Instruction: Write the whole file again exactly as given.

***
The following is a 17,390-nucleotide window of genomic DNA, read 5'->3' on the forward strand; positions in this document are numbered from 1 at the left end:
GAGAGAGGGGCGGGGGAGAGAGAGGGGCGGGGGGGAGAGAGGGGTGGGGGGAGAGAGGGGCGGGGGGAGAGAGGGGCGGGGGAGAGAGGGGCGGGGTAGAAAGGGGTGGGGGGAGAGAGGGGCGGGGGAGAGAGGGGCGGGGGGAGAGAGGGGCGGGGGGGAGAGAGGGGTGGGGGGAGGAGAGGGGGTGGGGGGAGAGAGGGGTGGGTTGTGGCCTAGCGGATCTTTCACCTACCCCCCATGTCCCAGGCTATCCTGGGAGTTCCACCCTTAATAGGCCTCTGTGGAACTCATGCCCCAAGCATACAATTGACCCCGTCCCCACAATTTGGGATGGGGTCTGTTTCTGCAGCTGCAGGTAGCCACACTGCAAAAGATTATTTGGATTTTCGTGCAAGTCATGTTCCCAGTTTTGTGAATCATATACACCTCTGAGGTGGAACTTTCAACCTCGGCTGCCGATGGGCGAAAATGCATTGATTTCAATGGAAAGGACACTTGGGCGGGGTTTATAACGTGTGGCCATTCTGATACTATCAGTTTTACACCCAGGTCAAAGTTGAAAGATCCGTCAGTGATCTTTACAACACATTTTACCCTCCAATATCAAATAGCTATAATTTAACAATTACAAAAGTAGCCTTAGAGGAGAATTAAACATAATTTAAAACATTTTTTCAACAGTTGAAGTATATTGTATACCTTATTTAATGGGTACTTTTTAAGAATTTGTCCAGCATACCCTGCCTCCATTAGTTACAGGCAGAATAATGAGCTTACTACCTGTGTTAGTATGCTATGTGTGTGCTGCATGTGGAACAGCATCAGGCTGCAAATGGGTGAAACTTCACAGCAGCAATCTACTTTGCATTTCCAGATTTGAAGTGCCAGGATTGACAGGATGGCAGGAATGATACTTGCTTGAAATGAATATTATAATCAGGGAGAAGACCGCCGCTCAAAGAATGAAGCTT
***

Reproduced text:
The following is a 17,390-nucleotide window of genomic DNA, read 5'->3' on the forward strand; positions in this document are numbered from 1 at the left end:
GAGAGAGGGGCGGGGGAGAGAGAGGGGCGGGGGGGAGAGAGGGGTGGGGGGAGAGAGGGGCGGGGGGAGAGAGGGGCGGGGGAGAGAGGGGCGGGGTAGAAAGGGGTGGGGGGAGAGAGGGGCGGGGGAGAGAGGGGCGGGGGGAGAGAGGGGCGGGGGGGAGAGAGGGGTGGGGGGAGGAGAGGGGGTGGGGGGAGAGAGGGGTGGGTTGTGGCCTAGCGGATCTTTCACCTACCCCCCATGTCCCAGGCTATCCTGGGAGTTCCACCCTTAATAGGCCTCTGTGGAACTCATGCCCCAAGCATACAATTGACCCCGTCCCCACAATTTGGGATGGGGTCTGTTTCTGCAGCTGCAGGTAGCCACACTGCAAAAGATTATTTGGATTTTCGTGCAAGTCATGTTCCCAGTTTTGTGAATCATATACACCTCTGAGGTGGAACTTTCAACCTCGGCTGCCGATGGGCGAAAATGCATTGATTTCAATGGAAAGGACACTTGGGCGGGGTTTATAACGTGTGGCCATTCTGATACTATCAGTTTTACACCCAGGTCAAAGTTGAAAGATCCGTCAGTGATCTTTACAACACATTTTACCCTCCAATATCAAATAGCTATAATTTAACAATTACAAAAGTAGCCTTAGAGGAGAATTAAACATAATTTAAAACATTTTTTCAACAGTTGAAGTATATTGTATACCTTATTTAATGGGTACTTTTTAAGAATTTGTCCAGCATACCCTGCCTCCATTAGTTACAGGCAGAATAATGAGCTTACTACCTGTGTTAGTATGCTATGTGTGTGCTGCATGTGGAACAGCATCAGGCTGCAAATGGGTGAAACTTCACAGCAGCAATCTACTTTGCATTTCCAGATTTGAAGTGCCAGGATTGACAGGATGGCAGGAATGATACTTGCTTGAAATGAATATTATAATCAGGGAGAAGACCGCCGCTCAAAGAATGAAGCTT